Mary Agnes Welch's Gripe Juice

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  • Putting the high in highways

    The Tories asked FIVE questions about FIVE different highways in Question Period Wednesday. Plus one about a traffic light in the RM of Rosser.

  • Moving Forward with a greenhouse

    Tuesday's throne speech was just bursting with bold initiatives. Man, the radical things that are about to happen will blow your mind. Here's a couple of my favourites."This year, Workplaces in Motion will be introduced to encourage Manitobans to incorporate physical activity into their workdays.""In the coming months, your government will add a crown attorney in the Brandon region.""...The Northern Healthy Foods Initiative...will be complemented by the development of a commercial greenhouse at Grand Rapids."
  • Robust

    It's a bad sign when a journalist wants to ban a word, but that's what I want to do with "robust."It's the new favourite word at the Manitoba Legislature, and it's everywhere. Politians throw it around like yesterday's "multi-pronged integrated community partnership."Latest offender: Justice Minister Dave Chomiak, otherwise a very literate guy. The country's justice ministers are meeting this week in Winnipeg and they've got a "robust" agenda, according to his press release.I don't really know what a robust agenda is, but I'm pretty sure the justice ministers don't have one. It's gonna be another meeting of ministers where they all kvetch about how the young offenders' act needs reforming and Ottawa needs to do more to battle organised crime. Not much of substance will actually be accomplished, kind of like the environment ministers meeting here a few months ago. They'll put out a communique later in the week full of platitudes and motherhood statements, demanding Ottawa take action. Ottawa will say, don't worry, we're about to take action. Reporters will dutifully write the story.I'm going to work on a "robust" reason not to bother.
  • There musta been a memo

    I bet some smart PC staffer nipped out over lunch to buy 19 poppies because every single Tory MLA was sporting one Monday in the house.Across the aisle, none of the NDP MLAs donned the Remembrance Day symbol, even Premier Gary Doer.(To be fair, none of the reporters in the press gallery had scrounged up a poppy either. We have enough trouble with the mandatory tie rule.)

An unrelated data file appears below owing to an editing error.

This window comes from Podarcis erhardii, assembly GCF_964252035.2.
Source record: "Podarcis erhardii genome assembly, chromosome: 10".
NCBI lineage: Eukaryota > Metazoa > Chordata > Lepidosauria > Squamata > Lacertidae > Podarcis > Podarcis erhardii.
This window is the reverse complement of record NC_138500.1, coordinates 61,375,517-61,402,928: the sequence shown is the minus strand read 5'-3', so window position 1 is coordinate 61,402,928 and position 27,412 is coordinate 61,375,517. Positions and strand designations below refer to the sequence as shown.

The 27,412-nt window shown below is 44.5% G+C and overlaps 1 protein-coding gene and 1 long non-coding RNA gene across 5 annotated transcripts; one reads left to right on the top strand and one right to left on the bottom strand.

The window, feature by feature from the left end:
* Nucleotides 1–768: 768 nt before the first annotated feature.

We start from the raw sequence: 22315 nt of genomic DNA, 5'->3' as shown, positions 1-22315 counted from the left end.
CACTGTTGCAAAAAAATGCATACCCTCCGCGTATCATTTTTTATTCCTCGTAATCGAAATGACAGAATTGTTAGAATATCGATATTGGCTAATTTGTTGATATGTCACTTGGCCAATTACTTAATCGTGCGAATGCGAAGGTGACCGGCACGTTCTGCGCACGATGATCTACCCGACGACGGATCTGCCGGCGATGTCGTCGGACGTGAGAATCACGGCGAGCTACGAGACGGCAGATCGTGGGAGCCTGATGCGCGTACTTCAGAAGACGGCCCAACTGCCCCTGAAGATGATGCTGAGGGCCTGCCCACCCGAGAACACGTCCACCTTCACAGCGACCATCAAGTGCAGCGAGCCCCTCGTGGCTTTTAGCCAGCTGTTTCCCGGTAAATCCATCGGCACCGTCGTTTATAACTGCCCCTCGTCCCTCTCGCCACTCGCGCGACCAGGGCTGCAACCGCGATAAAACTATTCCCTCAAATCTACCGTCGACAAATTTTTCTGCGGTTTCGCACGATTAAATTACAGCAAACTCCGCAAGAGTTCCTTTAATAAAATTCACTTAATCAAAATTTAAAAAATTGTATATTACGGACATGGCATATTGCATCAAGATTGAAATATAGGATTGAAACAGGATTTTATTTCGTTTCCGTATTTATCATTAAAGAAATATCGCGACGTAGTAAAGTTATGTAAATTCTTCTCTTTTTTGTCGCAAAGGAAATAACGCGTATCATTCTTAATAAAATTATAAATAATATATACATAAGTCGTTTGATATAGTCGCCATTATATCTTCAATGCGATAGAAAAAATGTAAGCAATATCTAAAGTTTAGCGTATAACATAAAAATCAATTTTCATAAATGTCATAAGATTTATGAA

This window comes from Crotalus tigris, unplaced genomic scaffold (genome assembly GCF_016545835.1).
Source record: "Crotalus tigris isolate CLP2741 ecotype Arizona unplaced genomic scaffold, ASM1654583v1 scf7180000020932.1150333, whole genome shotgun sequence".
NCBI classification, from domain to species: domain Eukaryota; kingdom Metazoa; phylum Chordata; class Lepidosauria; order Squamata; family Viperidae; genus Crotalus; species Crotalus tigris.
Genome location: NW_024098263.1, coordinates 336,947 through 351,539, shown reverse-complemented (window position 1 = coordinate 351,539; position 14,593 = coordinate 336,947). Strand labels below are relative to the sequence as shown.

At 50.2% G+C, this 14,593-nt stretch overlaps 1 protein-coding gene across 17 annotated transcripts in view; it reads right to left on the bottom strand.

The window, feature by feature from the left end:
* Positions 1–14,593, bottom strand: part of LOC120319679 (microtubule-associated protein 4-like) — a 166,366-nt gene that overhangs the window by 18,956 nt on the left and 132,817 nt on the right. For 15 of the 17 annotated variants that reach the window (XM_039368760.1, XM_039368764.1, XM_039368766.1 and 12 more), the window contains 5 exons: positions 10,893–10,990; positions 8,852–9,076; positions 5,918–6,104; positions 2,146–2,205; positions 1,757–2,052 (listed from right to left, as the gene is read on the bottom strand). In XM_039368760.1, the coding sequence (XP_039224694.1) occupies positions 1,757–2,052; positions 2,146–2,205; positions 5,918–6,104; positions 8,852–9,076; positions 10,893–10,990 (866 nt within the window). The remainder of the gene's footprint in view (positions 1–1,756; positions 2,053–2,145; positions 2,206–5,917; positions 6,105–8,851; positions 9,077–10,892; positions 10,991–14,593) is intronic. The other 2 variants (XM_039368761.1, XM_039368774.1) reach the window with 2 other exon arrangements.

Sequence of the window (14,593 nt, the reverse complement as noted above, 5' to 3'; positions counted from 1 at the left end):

• Spirited smart alecs

    The Tories got cheeky with their response to the Spirited Energy audit Wednesday, handing out a press release covered in black censor marks. It was a witty swipe at the NDP, which grudgingly released a stack of Spirited Energy invoices in July after months of demands by Tories and reporters, and a slapdown by the ombudsman. Problem was, the invoices were dotted with black marks where government censors obscured ridiculous details like the number of cookies served at a lunch meeting or the cost of photocopies. The words the Tories left uncensored on their press release Wednesday read: Spirited waste and NDP mismanagement pointing to spiritless premier.”
  • Teachers are smart

    A group of Manitoba teachers spent the last couple of days at a conference at the legislature, studying the province's politics. This morning, at a little breakfast panel, they asked a few of us reporters how to get students more psyched up about government, especially when it still seems to be dominated by a bunch of old guys.That was some astute foreshadowing on the part of those teachers.A few hours after the panel, I got a press release from Mayor Sam Katz about a new initiative in his bid to "build a city of opportunity."He's creating a Seniors Advisory Council. 
  • My pen! My pen!

    (That's a Kids In the Hall reference, by the way)Everyone in the Legislature press gallery went on an online Spirited Energy shopping spree yesterday. That was after Tory MLA Leanne Rowat needled the NDP during Question Period about how exorbitant the shipping fees are if you buy any Spirited Energy swag on the province's website.The charges really are out of whack. A colleague tried to buy an umbrella with the swirly new brand emblazoned on it. Like anyone would buy that, but whatever. A $14.95 umbrella costs more than $25 with all the delivery fees and taxes.I bought a $3 pen and the shipping was about $8. Total: $11.82. For a pen that everyone around here says runs out of ink after a few uses.Basically, everything you order costs $8 to ship, whether it's 100 T-shirts or one little pen.I hope my pen arrives in time for next week's release of the auditor's report into the Spirited Energy rebanding campaign. Gotta take good notes.